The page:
Verizon defends Galaxy Tab pricing at $600
The price requires no contract, and 3G is embedded
Computerworld - Verizon Wireless defended its $600 price tag for the Samsung Galaxy Tab, which goes on sale Nov. 11, noting that no service contract is required and that the device comes with embedded 3G cellular service along with Wi-Fi.
Verizon customers will pay only monthly for data usage on the Galaxy Tab, starting at $20 per month for 1GB, Verizon spokeswoman Brenda Raney said Wednesday. The pricing is the same as for buying the Wi-Fi iPad bundled with the MiFi mobile hot spot from Verizon starting on Oct. 28: $20 for 1GB, $35 for 3GB, $50 for 5GB and $80 for 10GB. (The $80 plan was not originally included in the iPad bundle announcement but applies to both the iPad and the Galaxy Tab.)
Raney said the no-contract plans are unique to tablets, since they are new to Verizon and offer novel uses for customers. She wouldn't say whether Verizon is announcing more tablets in coming weeks.
Typically, Verizon and other carriers require a two-year service contract for a smartphone purchase, so Verizon's approach represents an important shift in data pricing among carriers. But it is similar to an approach that AT&T started in the spring for monthly iPad 3G service priced at $14.99 for 250MB and $25 for 2GB.
"Verizon Wireless has always been committed to providing customers with the latest technology, and the latest announcements reflect that commitment to a relatively new entrant into the mobile arena -- tablets," Raney said. "The data plan pricing for the tablets are reflective of how people use these multipurpose devices, and because they are 3G- and Wi-Fi-enabled, customers have a choice in how, when and where they use them."
Some commenters on Computerworld.com complained that the $600 price tag for the Galaxy Tab was unreasonable compared to the iPad's, which starts at $499 for the 16GB version.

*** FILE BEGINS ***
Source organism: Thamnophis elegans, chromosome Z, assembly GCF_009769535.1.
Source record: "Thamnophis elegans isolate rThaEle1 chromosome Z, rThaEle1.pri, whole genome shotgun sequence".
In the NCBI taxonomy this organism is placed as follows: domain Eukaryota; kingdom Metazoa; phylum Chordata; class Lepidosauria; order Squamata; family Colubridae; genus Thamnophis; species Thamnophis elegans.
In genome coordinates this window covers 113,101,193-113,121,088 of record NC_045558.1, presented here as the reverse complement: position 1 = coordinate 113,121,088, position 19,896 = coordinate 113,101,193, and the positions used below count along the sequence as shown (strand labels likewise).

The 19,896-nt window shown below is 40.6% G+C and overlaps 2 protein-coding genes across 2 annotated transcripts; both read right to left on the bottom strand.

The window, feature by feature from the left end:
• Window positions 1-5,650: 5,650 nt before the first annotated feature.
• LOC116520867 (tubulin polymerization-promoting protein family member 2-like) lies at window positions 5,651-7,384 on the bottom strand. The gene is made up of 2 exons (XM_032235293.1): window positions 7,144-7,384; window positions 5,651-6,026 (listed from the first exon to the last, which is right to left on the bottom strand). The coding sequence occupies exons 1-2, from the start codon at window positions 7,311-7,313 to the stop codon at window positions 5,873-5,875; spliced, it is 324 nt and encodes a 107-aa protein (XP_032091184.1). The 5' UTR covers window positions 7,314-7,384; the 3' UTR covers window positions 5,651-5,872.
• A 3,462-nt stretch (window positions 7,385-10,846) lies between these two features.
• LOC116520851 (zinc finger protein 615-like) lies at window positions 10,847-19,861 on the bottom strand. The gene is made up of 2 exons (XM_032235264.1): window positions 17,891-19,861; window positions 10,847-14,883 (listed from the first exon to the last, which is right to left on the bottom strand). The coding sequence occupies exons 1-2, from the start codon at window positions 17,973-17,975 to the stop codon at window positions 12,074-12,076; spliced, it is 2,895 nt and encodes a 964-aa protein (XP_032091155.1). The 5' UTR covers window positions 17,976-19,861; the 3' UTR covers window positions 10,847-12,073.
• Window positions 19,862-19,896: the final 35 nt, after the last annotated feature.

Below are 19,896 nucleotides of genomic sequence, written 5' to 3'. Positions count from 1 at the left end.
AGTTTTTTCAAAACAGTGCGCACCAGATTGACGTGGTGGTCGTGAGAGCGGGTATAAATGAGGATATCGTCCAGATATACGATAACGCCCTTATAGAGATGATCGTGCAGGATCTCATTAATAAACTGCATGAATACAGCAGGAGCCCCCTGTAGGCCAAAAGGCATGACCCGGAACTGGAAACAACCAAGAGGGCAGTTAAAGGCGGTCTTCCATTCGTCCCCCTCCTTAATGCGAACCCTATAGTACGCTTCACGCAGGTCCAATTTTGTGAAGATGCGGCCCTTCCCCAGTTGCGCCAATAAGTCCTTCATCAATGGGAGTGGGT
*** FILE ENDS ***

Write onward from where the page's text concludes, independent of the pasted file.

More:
But an iPad with 3G from AT&T adds $130 to the price tag, bringing the 16GB version to $629, or $30 more than the Galaxy Tab.
Other Galaxy backers have noted that the device has a port for expanding storage by 32GB in addition to the 16GB internally. (Galaxy will also come with a 32GB internal storage model, but it is not clear whether the carriers will offer it.)
The iPad also has no camera, while the new Galaxy has two: one 3.2-megapixel rear-facing camera and one 1.3-megapixel front-facing camera.
One of the biggest differences is the touch-screen size, with the iPad's at 9.7 in. and the Galaxy's at 7 in.. The iPad with 3G and Wi-Fi weighs 1.6 lbs., while the Galaxy is 0.84 lb.
Both run 1-GHz processors, and the iPad runs iOS 3.2 (with iOS 4.2 due in November), while the Galaxy runs Android 2.2, which will be upgradeable to Android 3.0 at an unspecified time.
All four major U.S. carriers are selling the Galaxy Tab, but only Verizon appears to have officially announced pricing and availability. Sprint is rumored to be offering the Galaxy Tab for $399 with a two-year contract, or $599 without, starting Nov. 14, but Sprint has not officially confirmed that information.
Matt Hamblen covers mobile and wireless, smart phones and other handhelds and wireless networking for Computerworld. Follow Matt on Twitter @matthamblen, send e-mail at email@example.com or subscribe to Matt's RSS feed .
Read more about Mobile/Wireless in Computerworld's Mobile/Wireless Topic Center.
- What is this "File Sync" Thing and Why Should I Care About It? All of a sudden, getting a file from your work laptop to your iPad became as simple as clicking "Save." So it's no...
- Software Asset Management: Ensuring Today's Assets Today's trends like BYOD and SaaS are new and exciting in terms of how they will help make our jobs more productive but...
- Mobile First: Securing Information Sprawl Learn how the partnership between Box and MobileIron can help you execute a "mobile first" strategy that manages and secures both mobile apps...
- AIIM Trendscape: The New Mobile Reality This AIIM Trendscape report shares data, expert opinions, and a unique perspective on the impact of cloud and mobility in the enterprise, surfacing...
- Why do you need an enterprise mobile platform? Today companies must offer great apps that run on a range of devices, and connect to an exploding set of backend data. Appcelerator...
- Technology for Everyone A Kansas school district modernizes teaching and learning and paves the way to a one-to-one program with a comprehensive upgrade of its wireless... All Mobile/Wireless White Papers | Webcasts